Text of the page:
Gerhard Domagk

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Gerhard Domagk
Gerhard Domagk nobel.jpg
Gerhard Johannes Paul Domagk

(1895-10-30)30 October 1895
Died24 April 1964(1964-04-24) (aged 68)
Alma materUniversity of Kiel
Known forDevelopment of sulfonamides[1] such as Prontosil
Spouse(s)Gertrud Strube
ChildrenOne daughter and three sons
AwardsCameron Prize for Therapeutics of the University of Edinburgh (1939)
Nobel Prize in Medicine (1939)
Fellow of the Royal Society (1959)[2]
Scientific career

Gerhard Johannes Paul Domagk (German pronunciation: [ˈɡeːɐ̯haʁt ˈdoːmak] (About this soundlisten); 30 October 1895 – 24 April 1964) was a German pathologist and bacteriologist. He is credited with the discovery of Sulfonamidochrysoidine (KI-730), the first commercially available antibiotic and marketed under the brand name Prontosil, for which he received the 1939 Nobel Prize in Physiology or Medicine.[3][4][5][6][7]


Domagk was born in Lagow, Brandenburg, the son of a school headmaster. Until he was 14, he attended school in Sommerfeld (now Lubsko, Poland). Domagk studied medicine at the University of Kiel, but volunteered to serve as a soldier in World War I, where he was wounded in December 1914, working the rest of the war as a medic. After the war, he finished his studies, and worked at the University of Greifswald, where he researched infections caused by bacteria.


In 1925, he followed his professor Walter Gross to the University of Münster (WWU) and became a professor there himself. He also started working at the Bayer laboratories at Wuppertal. The same year, he married Gertrud Strube (1897–1985). Later they had three sons and a daughter.

Domagk was appointed director of Bayer's Institute of Pathology and Bacteriology, where he continued the studies of Josef Klarer and Fritz Mietzsch, based on works by Paul Ehrlich, to use dyes, at that time a major product of IG Farben, as antibiotics. He found the sulfonamide Prontosil to be effective against streptococcus, and treated his own daughter with it, saving her the amputation of an arm.

In 1939, Domagk received the Nobel Prize in Medicine for this discovery, the first drug effective against bacterial infections. He was forced by the Nazi regime to refuse the prize and was arrested by the Gestapo and detained for a week.[8][9][10] (This was because the Nazi-critical Carl von Ossietzky had won the Nobel Peace Prize in 1935, which had angered the German government and resulted in German nationals not being permitted by law to accept the Nobel Prize.[10]) In the same year, Domagk was also awarded the Cameron Prize for Therapeutics of the University of Edinburgh. In 1941 Domagk was awarded the Medaglia Paterno (Rome) by the Kingdom of Italy and also the Von-Klebelsberg-Medal and Prize by the Kingdom of Hungary. He became a member of the German Academy of Sciences Leopoldina in 1942. Sulfonamides had revolutionary antibacterial effectiveness for their time, surpassing phage therapy, but were later replaced by penicillin, which showed both better effects and fewer side effects (sulfonamides can cause kidney stones and changes in bone marrow). However, Domagk's work on sulfonamides eventually led to the development of the antituberculosis drugs thiosemicarbazone and isoniazid, which helped to curb the epidemic of tuberculosis which swept Europe after World War II.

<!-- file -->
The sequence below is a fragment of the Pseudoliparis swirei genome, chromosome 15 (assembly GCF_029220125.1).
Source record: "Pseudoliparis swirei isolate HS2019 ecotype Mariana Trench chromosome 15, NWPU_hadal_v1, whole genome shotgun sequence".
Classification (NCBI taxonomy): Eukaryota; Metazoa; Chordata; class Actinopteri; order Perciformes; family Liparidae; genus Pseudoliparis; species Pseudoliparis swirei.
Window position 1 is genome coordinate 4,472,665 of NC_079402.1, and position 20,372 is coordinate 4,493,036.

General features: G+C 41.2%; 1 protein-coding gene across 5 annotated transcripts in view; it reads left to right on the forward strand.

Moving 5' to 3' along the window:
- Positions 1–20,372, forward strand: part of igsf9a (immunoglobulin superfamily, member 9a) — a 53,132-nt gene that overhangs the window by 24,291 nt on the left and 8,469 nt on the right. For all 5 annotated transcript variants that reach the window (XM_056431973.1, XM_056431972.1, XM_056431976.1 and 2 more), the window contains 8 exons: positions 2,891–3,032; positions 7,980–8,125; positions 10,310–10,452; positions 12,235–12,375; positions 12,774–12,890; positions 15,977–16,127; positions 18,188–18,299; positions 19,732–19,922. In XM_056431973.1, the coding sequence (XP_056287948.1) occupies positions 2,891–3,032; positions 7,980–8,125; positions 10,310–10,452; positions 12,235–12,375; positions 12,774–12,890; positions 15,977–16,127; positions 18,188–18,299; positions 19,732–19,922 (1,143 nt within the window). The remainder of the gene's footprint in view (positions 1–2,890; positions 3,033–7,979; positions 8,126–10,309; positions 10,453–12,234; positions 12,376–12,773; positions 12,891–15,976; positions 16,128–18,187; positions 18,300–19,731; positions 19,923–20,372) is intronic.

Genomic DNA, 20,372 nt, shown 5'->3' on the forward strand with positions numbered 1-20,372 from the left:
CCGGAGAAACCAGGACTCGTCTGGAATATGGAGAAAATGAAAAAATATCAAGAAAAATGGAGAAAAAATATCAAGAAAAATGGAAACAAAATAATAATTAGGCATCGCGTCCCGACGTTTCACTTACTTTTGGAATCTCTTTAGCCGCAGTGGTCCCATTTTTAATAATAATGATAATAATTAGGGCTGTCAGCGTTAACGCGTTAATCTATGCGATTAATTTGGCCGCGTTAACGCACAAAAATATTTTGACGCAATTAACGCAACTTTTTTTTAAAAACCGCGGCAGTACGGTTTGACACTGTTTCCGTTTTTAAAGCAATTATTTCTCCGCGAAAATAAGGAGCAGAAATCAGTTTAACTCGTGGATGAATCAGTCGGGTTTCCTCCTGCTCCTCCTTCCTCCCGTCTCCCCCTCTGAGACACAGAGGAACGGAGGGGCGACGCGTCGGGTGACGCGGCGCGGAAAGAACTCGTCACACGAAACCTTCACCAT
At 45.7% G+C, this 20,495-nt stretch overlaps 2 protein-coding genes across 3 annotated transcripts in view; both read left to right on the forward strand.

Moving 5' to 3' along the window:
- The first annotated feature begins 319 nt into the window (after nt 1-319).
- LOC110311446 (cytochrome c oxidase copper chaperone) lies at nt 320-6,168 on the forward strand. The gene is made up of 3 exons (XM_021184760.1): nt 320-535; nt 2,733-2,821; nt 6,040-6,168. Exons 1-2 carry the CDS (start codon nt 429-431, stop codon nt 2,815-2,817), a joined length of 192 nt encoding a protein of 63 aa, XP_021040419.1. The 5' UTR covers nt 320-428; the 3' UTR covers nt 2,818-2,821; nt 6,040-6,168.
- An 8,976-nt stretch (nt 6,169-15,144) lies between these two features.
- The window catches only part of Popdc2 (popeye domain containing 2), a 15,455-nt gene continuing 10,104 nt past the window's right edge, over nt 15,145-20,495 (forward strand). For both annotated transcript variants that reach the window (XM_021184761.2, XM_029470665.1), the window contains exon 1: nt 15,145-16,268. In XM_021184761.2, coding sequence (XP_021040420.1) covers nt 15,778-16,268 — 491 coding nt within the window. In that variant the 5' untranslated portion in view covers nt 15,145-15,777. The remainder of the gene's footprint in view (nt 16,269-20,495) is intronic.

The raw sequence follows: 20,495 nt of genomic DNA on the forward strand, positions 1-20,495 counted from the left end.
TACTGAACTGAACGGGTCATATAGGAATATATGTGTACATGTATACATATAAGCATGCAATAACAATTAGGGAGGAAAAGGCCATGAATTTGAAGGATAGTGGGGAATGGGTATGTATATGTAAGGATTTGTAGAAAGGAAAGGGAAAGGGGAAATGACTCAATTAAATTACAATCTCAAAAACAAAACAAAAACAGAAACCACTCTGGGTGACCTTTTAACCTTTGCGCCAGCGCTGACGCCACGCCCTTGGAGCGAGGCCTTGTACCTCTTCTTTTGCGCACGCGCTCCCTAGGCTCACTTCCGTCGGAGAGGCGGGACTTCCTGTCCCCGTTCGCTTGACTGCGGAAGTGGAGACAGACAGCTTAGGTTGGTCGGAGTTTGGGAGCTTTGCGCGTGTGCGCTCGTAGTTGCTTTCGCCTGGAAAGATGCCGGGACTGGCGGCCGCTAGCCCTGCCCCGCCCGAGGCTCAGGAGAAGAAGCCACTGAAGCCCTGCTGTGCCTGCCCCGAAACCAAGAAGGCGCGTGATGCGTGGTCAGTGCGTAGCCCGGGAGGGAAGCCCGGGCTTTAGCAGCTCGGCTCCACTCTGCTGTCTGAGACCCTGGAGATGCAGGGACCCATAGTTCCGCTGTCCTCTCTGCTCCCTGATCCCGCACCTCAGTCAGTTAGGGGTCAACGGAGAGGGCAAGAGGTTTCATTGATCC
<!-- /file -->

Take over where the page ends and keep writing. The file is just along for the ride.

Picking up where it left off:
After the war, in 1947, Domagk was finally able to receive his Nobel Prize,[11] but not the monetary portion of the prize due to the time that had elapsed. In 1951, he was one of seven Nobel Laureates who attended the 1st Lindau Nobel Laureate Meeting.[12]

Domagk became a Foreign Member of the Royal Society in 1959; his short biography was published by the Royal Society in 1964.[2][10] He changed his focus to tuberculosis and chemotherapy against cancer. He continued to live and work in Wuppertal. Domagk died from a appendicitis in Burgberg near Königsfeld, Schwarzwald. He asked a medical student to remove his appendix but he did not succeed.


  1. ^ Otten, H. (1986). "Domagk and the development of the sulphonamides". The Journal of Antimicrobial Chemotherapy. 17 (6): 689–696. doi:10.1093/jac/17.6.689. PMID 3525495.
  2. ^ a b Colebrook, Leonard (1964). "Gerhard Domagk 1895-1964". Biographical Memoirs of Fellows of the Royal Society. 10: 38–50. doi:10.1098/rsbm.1964.0003.
  3. ^ Gerhard Domagk on Edit this at Wikidata
  4. ^ "The Nobel Prize in Physiology or Medicine 1939 Gerhard Domagk". Retrieved 2 July 2010.
  5. ^ Raju, T. N. (1999). "The Nobel chronicles. 1939: Gerhard Domagk (1895–1964)". Lancet. 353 (9153): 681. doi:10.1016/S0140-6736(05)75485-4. PMID 10030374. S2CID 54410112.
  6. ^ Kyle, R. A.; Shampo, M. A. (1982). "Gerhard Domagk". JAMA: The Journal of the American Medical Association. 247 (18): 2581. doi:10.1001/jama.247.18.2581. PMID 7040718.
  7. ^ "G. Domagk". British Medical Journal. 1 (5391): 1189–1191. 1964. doi:10.1136/bmj.1.5391.1189. PMC 1813461. PMID 14120818.
  8. ^ Thomas Hager, The Demon Under the Microscope (2006) ISBN 1-4000-8213-7 (cited in "The Saga of a Sulfa Drug Pioneer"NPR Weekend Edition 23 December 2006)
  9. ^ Archived 2 February 2007 at the Wayback Machine
  10. ^ a b c Schück, Henrik; Ragnar Sohlman; Anders Österling; Göran Liljestrand; Arne Westgren; Manne Siegbahn; August Schou; Nils K. Ståhle (1950). "The Prize in Physiology and Medicine: The Nobel Prizes in Wartime". In Nobel Foundation (ed.). Nobel: The Man and His Prizes. Stockholm: Klara Civiltryckeri. pp. 167–179.
  11. ^ Chorba, Terence (March 2018). "Peace, Liberty, Mycobacteria, and Tuberculosis Mortality". Emerg Infect Dis. 24 (3): 611–612. doi:10.3201/eid2403.AC2403. PMC 5823360.
  12. ^ "1st Lindau Nobel Laureate Meeting - Laureates". Retrieved 9 January 2018.

External links[edit]

  • Gerhard Domagk on Edit this at Wikidata including the Nobel Lecture on 12 December 1947 Further Progress in Chemotherapy of Bacterial Infections